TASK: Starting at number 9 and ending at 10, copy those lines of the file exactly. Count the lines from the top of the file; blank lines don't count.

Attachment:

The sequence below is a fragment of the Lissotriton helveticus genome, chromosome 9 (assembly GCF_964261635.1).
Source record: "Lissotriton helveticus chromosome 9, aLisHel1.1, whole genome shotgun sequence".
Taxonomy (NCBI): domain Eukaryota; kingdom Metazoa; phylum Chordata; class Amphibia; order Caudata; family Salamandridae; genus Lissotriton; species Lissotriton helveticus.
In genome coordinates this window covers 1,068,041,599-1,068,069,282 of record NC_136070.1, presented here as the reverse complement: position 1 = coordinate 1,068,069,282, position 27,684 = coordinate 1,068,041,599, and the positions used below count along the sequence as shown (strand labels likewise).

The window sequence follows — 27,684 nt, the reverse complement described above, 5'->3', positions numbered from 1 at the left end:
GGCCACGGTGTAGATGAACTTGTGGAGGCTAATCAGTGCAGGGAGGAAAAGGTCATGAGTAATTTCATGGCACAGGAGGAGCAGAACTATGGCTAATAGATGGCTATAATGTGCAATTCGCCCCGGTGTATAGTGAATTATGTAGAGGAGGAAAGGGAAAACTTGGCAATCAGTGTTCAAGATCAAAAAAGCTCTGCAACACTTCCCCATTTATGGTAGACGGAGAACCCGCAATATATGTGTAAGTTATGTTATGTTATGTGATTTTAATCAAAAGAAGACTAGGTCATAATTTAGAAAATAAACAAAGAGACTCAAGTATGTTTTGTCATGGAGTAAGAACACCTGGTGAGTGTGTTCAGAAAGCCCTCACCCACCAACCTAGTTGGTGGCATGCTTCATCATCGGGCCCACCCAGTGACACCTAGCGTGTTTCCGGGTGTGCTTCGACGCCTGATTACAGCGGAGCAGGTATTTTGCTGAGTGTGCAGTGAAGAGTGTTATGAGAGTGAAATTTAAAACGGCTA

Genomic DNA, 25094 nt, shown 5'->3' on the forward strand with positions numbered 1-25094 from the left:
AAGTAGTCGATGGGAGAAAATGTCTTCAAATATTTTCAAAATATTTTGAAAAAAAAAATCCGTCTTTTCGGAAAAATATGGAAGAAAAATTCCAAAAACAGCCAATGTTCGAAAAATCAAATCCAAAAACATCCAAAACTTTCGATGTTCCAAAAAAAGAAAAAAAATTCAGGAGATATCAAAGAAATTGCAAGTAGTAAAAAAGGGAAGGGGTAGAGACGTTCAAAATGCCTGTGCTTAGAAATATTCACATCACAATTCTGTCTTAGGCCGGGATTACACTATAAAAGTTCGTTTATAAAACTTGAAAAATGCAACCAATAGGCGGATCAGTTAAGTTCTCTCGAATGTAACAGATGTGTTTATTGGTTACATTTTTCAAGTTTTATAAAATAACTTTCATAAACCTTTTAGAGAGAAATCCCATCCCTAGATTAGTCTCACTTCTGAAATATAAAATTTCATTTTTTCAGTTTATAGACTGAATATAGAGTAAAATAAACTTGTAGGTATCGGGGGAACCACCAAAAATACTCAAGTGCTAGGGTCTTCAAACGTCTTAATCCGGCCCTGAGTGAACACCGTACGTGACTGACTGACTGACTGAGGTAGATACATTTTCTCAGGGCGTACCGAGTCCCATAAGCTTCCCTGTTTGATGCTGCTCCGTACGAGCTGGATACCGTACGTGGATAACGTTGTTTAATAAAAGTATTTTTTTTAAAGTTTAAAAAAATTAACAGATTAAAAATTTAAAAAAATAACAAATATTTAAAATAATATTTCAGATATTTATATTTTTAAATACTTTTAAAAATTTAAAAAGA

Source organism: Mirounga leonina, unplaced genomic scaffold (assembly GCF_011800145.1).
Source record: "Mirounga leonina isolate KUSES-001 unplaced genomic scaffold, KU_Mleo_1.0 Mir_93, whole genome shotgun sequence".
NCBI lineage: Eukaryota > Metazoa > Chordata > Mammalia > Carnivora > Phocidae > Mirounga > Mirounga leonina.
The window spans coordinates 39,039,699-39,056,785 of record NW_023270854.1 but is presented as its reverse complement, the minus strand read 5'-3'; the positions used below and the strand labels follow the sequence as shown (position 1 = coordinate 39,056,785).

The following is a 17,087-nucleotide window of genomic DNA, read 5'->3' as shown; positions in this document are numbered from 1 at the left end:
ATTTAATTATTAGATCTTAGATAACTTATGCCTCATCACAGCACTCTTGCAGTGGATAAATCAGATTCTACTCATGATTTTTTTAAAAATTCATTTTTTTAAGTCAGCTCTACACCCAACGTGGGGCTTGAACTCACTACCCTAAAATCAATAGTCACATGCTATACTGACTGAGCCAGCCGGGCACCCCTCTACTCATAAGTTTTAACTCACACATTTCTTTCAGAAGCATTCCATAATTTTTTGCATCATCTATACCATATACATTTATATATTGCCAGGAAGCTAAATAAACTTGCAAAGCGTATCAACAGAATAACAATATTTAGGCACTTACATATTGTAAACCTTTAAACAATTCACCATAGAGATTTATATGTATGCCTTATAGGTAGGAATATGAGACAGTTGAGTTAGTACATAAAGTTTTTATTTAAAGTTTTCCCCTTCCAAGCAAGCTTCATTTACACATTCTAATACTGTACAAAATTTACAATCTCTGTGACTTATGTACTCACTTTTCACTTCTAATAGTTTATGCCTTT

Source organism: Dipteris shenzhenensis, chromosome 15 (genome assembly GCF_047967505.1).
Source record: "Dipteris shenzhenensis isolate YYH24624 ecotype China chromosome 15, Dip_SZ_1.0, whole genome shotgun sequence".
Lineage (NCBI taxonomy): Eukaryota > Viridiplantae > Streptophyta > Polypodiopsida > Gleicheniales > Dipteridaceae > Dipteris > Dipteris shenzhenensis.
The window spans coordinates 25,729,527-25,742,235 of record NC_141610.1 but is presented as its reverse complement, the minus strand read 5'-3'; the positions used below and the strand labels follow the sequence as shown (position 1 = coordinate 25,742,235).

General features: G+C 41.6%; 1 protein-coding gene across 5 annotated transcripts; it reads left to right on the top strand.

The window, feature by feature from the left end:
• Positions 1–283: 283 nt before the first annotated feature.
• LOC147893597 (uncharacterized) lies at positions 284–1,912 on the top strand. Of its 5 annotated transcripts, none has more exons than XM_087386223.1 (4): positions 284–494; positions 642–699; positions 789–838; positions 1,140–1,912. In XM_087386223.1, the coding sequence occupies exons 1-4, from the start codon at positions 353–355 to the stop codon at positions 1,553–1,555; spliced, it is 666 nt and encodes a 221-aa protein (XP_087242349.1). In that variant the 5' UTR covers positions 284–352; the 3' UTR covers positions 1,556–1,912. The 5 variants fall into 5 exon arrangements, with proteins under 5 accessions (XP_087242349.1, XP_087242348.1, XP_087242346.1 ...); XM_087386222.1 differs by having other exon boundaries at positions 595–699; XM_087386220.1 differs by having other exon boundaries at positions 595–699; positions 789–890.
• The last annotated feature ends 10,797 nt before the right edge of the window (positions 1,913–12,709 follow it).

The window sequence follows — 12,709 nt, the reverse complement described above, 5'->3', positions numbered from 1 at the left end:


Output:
Source organism: Mirounga leonina, unplaced genomic scaffold (assembly GCF_011800145.1).
Source record: "Mirounga leonina isolate KUSES-001 unplaced genomic scaffold, KU_Mleo_1.0 Mir_93, whole genome shotgun sequence".